Recently I read two interesting quotes about the presence of constraints in life. The first was in a book of interviews on poetic structure entitled Fourteen on Form, in which one of the poets observed that students of his accustomed to writing free verse often didn’t like writing in meter or rhyme because they couldn’t say exactly what they wanted to say. The second was in an interview with the late, great jazz pianist and composer Lyle Mays, who said that you need to face some restrictions in order to stimulate creativity and have interesting problems to solve (you can hear the results in his final work, entitled Eberhard).
These statements are paradoxical. Isn’t complete freedom the ideal? Aren’t constraints distressingly limiting? How can I be my “true self” (a topic for another day) if I’m hemmed in by restrictions?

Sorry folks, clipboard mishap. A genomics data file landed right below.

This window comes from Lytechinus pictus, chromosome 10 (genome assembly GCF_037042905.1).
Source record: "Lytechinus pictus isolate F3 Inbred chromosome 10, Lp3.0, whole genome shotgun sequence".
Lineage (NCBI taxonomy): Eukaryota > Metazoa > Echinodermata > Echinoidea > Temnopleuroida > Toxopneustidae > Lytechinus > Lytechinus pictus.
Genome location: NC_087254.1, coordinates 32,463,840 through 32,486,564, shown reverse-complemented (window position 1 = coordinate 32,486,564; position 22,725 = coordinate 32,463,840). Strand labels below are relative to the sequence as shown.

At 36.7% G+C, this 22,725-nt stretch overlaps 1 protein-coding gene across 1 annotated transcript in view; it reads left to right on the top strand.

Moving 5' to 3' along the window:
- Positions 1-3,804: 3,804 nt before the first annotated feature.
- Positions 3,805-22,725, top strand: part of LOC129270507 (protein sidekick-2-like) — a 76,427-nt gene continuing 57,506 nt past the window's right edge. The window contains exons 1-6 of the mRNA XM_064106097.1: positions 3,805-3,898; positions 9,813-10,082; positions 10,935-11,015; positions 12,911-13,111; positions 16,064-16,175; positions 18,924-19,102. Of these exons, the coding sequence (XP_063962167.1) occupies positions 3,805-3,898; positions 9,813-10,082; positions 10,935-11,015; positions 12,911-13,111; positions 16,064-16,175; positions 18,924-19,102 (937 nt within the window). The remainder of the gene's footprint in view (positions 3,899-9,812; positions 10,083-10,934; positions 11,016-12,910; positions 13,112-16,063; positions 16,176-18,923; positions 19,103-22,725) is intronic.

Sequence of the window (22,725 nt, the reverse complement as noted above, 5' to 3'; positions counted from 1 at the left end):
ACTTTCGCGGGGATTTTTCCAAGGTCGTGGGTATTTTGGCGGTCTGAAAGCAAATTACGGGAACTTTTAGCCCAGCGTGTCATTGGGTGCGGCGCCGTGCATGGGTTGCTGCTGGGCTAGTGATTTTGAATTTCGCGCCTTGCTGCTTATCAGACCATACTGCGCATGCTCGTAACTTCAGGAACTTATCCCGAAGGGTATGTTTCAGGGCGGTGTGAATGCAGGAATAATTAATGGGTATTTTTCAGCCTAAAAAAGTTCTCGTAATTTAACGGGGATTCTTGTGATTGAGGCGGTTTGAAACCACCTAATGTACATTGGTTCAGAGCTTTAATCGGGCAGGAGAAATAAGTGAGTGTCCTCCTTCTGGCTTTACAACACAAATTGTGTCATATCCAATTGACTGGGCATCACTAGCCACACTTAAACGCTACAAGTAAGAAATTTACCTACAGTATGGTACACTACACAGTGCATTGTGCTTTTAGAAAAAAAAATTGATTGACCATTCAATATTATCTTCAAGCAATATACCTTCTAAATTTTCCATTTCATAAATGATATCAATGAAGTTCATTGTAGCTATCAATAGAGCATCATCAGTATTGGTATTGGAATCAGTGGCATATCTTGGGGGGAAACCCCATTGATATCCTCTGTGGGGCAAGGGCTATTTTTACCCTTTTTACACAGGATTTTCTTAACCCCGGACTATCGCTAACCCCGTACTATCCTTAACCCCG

I don’t see it that way. Great artworks like Shakespeare’s sonnets or Bach’s cello suites grew out of the very constraints of the forms in which the artists worked. Great buildings like Fallingwater do justice to their site and of course need to keep out the wind and rain (even though Frank Lloyd Wright is reputed to have said that “it’s not architecture if the roof doesn’t leak”!). Great athletes like Michael Jordan or Roger Federer are, after all, playing a game with well-defined rules. Great companies can’t just do whatever they want but need to make products and services that both meet the needs of their customers and turn a profit so that they can stay in business. Great friendships and marriages are founded in give and take, mutual respect, and compassion that flows in both directions. Et cetera.
As the quote from Lyle Mays indicates, the positive power of constraints is not just about the outcome but more fundamentally about the process. Creatively solving a challenging problem is deeply engaging, whereas “tennis without a net” is simply a bore because it is way too easy.
So here’s to constraints!